Hyundai let its U.S. Chief Dave Zuchowski, shown at the launch of the 2015 Sonata, amidst several changes the maker is tackling.

Sales slipping, profits tumbling, Hyundai is taking some drastic steps to shore things up.

Just days before the annual industry break, the Korean carmaker gave Dave Zuchowski, the CEO of its U.S. operations, his walking papers. But it has also been making a series of moves closer to home aimed at reining in spending.

Hyundai Motor Group CEOs are taking 10% pay cuts, according to a report by the Reuters news service, while the company is scaling back flights for Korean workers stationed abroad who normally head home for the holidays on the company’s expense.

Longer term, however, Hyundai will have to do more than just try to cost-cut its way to prosperity, a number of industry observers tell

(Management shake-up as Hyundai ousts top U.S. exec. Click Here for the story.)

“It doesn’t matter” who you have running things, or how much you cut costs, stressed analyst Dave Sullivan, of AutoPacific Inc., “if you don’t have the right product.”

Hyundai workers in Korea negotiated a new contract with raises and other increases. Other workers, top executives in particular, are taking pay cuts.

And that’s the bigger problem, most analysts warn. Hyundai currently has just two global SUV models: the Tucson and bigger Santa Fe. That’s a fraction of what key competitors, such as Toyota, Nissan, Ford and General Motors offer.

Hyundai also has no pickups in its line-up. Those trucks are a financial foundation for all four of those makers. The Korean carmaker has been working on a small, low-cost pickup based on a wildly popular show car, the Santa Cruz. But it has yet to make it into production three years after the concept was unveiled.

Hyundai was one of the few automakers to gain momentum during the global automotive downturn, but sales have been slipping for the last several years, a period in which conventional passenger cars have been losing ground in favor of light trucks. In turn, the company’s earnings have now slipped for four years in a row.

“We’re trying to address a mismatch between the market trend and our product line-up,” one Hyundai insider, told Reuters. “That’s a longer term plan. For now we’re trying to save every penny.”

The ouster of Zuchowski came as little surprise to industry observers. Hyundai has a history of keeping its executives on a short leash, especially foreign managers. The company declined to renew the contract of Zuchowski’s predecessor, John Krafcik, in 2013, even while Hyundai Motor America sales were strong.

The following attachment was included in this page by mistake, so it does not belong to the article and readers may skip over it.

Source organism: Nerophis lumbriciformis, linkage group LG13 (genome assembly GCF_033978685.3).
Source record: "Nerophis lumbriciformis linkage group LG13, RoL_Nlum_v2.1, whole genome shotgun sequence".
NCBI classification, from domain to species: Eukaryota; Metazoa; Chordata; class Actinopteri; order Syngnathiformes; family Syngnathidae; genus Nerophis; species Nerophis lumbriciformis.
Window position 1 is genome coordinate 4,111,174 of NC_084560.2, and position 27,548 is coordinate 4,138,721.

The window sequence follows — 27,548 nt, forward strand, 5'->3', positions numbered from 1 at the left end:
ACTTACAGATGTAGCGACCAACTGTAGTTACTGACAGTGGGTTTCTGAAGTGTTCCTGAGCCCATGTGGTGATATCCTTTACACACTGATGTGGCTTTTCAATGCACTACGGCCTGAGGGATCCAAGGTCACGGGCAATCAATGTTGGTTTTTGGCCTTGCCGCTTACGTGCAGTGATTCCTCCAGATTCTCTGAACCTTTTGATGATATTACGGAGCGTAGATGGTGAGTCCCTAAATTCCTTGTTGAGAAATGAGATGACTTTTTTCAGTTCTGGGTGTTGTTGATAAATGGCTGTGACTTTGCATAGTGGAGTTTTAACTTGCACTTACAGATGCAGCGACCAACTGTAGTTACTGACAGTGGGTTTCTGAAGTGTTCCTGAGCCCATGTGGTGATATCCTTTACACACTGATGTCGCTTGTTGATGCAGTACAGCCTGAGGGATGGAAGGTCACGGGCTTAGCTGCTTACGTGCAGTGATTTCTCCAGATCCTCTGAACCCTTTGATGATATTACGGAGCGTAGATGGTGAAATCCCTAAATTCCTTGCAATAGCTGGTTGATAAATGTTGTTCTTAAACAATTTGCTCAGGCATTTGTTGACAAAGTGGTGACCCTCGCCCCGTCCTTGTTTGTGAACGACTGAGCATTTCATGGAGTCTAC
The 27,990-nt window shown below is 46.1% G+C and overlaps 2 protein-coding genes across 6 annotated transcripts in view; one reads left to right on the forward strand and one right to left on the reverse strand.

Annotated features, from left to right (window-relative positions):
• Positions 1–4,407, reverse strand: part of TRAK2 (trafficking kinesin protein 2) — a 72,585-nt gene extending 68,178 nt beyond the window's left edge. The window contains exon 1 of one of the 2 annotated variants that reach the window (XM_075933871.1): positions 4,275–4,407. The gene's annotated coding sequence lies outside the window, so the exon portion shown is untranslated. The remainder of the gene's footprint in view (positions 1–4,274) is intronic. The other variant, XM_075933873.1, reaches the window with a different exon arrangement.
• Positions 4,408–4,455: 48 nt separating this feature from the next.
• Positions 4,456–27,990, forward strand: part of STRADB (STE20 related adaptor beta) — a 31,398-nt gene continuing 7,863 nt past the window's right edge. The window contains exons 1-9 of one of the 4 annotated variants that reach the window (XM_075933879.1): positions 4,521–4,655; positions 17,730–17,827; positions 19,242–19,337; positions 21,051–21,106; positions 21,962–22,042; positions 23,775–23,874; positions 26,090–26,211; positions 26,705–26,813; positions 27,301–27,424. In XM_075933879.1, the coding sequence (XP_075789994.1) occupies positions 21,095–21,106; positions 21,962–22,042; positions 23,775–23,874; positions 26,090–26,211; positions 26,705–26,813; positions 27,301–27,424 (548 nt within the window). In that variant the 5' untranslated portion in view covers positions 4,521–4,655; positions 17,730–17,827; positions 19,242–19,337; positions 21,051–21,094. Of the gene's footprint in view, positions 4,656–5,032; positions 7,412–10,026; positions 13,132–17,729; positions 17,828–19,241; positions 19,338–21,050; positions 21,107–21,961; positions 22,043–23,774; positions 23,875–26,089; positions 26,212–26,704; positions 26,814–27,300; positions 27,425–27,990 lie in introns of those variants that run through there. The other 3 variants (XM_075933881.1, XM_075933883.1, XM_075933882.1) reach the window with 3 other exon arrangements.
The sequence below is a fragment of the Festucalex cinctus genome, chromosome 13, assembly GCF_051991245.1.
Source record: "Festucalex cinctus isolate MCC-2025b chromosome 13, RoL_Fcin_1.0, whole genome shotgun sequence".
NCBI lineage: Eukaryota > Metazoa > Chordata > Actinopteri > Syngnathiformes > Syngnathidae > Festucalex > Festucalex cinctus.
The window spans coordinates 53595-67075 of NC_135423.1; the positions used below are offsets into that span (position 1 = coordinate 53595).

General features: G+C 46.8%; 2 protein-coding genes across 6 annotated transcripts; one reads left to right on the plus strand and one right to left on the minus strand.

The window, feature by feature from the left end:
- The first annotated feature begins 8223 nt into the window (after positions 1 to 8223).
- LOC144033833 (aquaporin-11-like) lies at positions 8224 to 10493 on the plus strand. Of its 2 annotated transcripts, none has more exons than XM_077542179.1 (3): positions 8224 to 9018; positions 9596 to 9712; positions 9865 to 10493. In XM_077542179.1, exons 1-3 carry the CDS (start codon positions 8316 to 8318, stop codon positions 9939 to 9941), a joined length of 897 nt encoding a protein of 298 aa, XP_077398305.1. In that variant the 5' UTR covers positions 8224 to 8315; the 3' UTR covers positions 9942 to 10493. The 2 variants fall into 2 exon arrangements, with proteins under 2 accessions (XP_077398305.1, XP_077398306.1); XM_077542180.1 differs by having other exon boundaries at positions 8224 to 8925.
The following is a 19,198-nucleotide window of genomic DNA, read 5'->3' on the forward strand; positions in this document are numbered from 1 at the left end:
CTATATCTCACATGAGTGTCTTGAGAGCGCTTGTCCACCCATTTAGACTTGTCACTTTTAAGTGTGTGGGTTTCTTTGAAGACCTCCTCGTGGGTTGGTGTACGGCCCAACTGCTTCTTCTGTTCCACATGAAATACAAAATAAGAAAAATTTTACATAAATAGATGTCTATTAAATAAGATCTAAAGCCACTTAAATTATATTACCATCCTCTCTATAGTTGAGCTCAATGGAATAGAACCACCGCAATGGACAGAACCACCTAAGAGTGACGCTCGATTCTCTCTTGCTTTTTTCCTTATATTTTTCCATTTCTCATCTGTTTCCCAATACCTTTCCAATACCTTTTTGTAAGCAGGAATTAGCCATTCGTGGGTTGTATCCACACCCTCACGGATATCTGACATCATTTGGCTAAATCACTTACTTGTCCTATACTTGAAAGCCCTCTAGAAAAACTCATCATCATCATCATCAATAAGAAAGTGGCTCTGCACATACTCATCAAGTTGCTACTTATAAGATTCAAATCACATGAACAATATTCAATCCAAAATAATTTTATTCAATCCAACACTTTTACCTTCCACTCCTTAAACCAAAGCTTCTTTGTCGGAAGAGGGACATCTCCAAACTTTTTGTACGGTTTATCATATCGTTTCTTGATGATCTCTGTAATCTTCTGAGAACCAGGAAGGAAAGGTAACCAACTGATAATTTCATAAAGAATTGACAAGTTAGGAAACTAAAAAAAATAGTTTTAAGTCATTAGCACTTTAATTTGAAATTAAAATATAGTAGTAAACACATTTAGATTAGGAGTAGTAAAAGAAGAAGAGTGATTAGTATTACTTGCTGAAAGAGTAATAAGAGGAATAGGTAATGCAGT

(Hyundai electrifies with new Ioniq EV. Click Here for more.)

But Korean executives aren’t entirely immune from sharing the pain. They’re reportedly earning 10% less since pay cuts were initiated pay cuts in October. And there’ve been sharp cuts in executive travel that can mean being stuck in less expensive hotels or having to travel coach, rather than business class.

In some cases, Hyundai is even delaying replacing burned-out lights and other office expenditures are being put on hold.

Those aren’t unusual steps. During the Great Recession, Ford Motor Co. even delayed printing business cards for its employees. But Hyundai is still solidly in the black, despite its current troubles.

The moves at the Korean carmaker are as much as anything symbolic. And the company is limited in some areas. It recently agreed to a costly new contract with workers at its home market plants after they staged a series of strikes and slowdowns for several months. Korean autoworkers have a history of militancy that has largely wiped out the cost advantage companies like Hyundai once had over plants in Japan, Europe and North America.

It could take a while for Hyundai to turn things around. Ko Tae-bong, an automotive analyst at Hi Investment & Securities, expects Hyundai to see sales drop to 8 million this year. That would be its first decline since 1998, when it took over smaller Korean maker Kia.

The company does see a modest gain in 2017, Hyundai-Kia Executive Vice President and research head Park Hong-jae, telling reporters last week, “It was a difficult year this year. Things will get better.”

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But, according to Reuters, Hyundai’s optimism is tempered. It originally expected to see 2017 global sales jump to 8.35 million. It now expects something closer to 8.2 million. And with the shift from cars to light trucks spreading around the world, it likely won’t get things back on track until it can stretch its SUV line-up, a move that will likely take several more years.

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